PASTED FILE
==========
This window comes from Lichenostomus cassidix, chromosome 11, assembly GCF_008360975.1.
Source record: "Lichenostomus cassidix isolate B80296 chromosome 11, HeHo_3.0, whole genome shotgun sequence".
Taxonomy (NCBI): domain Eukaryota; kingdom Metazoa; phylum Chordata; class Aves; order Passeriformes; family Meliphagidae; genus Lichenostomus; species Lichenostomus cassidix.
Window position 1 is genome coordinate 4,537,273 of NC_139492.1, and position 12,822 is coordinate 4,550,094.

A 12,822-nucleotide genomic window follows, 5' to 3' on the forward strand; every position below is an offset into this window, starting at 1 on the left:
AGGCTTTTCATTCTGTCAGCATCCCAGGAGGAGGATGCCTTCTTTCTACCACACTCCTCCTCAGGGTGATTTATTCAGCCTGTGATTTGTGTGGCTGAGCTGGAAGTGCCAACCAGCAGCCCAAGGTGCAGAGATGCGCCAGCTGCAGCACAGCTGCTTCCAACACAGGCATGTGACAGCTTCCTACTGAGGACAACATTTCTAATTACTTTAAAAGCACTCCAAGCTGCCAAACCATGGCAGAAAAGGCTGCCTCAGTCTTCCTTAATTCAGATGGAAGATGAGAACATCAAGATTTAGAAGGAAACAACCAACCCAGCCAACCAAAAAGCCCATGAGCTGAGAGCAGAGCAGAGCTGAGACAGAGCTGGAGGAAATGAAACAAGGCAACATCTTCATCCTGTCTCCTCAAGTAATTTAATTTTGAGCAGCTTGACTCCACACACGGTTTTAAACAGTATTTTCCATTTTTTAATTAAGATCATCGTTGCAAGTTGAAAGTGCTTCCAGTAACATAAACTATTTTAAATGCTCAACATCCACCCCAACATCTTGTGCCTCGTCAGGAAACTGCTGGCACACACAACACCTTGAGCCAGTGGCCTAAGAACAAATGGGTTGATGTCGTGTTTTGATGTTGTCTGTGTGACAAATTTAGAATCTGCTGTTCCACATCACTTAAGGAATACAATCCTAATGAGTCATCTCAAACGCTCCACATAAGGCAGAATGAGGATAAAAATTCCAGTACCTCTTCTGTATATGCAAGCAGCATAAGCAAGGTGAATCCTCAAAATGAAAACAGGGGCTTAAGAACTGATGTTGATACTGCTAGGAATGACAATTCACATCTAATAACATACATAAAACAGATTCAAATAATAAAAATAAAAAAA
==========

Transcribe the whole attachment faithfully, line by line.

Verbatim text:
This window comes from Lichenostomus cassidix, chromosome 11, assembly GCF_008360975.1.
Source record: "Lichenostomus cassidix isolate B80296 chromosome 11, HeHo_3.0, whole genome shotgun sequence".
Taxonomy (NCBI): domain Eukaryota; kingdom Metazoa; phylum Chordata; class Aves; order Passeriformes; family Meliphagidae; genus Lichenostomus; species Lichenostomus cassidix.
Window position 1 is genome coordinate 4,537,273 of NC_139492.1, and position 12,822 is coordinate 4,550,094.

A 12,822-nucleotide genomic window follows, 5' to 3' on the forward strand; every position below is an offset into this window, starting at 1 on the left:
AGGCTTTTCATTCTGTCAGCATCCCAGGAGGAGGATGCCTTCTTTCTACCACACTCCTCCTCAGGGTGATTTATTCAGCCTGTGATTTGTGTGGCTGAGCTGGAAGTGCCAACCAGCAGCCCAAGGTGCAGAGATGCGCCAGCTGCAGCACAGCTGCTTCCAACACAGGCATGTGACAGCTTCCTACTGAGGACAACATTTCTAATTACTTTAAAAGCACTCCAAGCTGCCAAACCATGGCAGAAAAGGCTGCCTCAGTCTTCCTTAATTCAGATGGAAGATGAGAACATCAAGATTTAGAAGGAAACAACCAACCCAGCCAACCAAAAAGCCCATGAGCTGAGAGCAGAGCAGAGCTGAGACAGAGCTGGAGGAAATGAAACAAGGCAACATCTTCATCCTGTCTCCTCAAGTAATTTAATTTTGAGCAGCTTGACTCCACACACGGTTTTAAACAGTATTTTCCATTTTTTAATTAAGATCATCGTTGCAAGTTGAAAGTGCTTCCAGTAACATAAACTATTTTAAATGCTCAACATCCACCCCAACATCTTGTGCCTCGTCAGGAAACTGCTGGCACACACAACACCTTGAGCCAGTGGCCTAAGAACAAATGGGTTGATGTCGTGTTTTGATGTTGTCTGTGTGACAAATTTAGAATCTGCTGTTCCACATCACTTAAGGAATACAATCCTAATGAGTCATCTCAAACGCTCCACATAAGGCAGAATGAGGATAAAAATTCCAGTACCTCTTCTGTATATGCAAGCAGCATAAGCAAGGTGAATCCTCAAAATGAAAACAGGGGCTTAAGAACTGATGTTGATACTGCTAGGAATGACAATTCACATCTAATAACATACATAAAACAGATTCAAATAATAAAAATAAAAAAA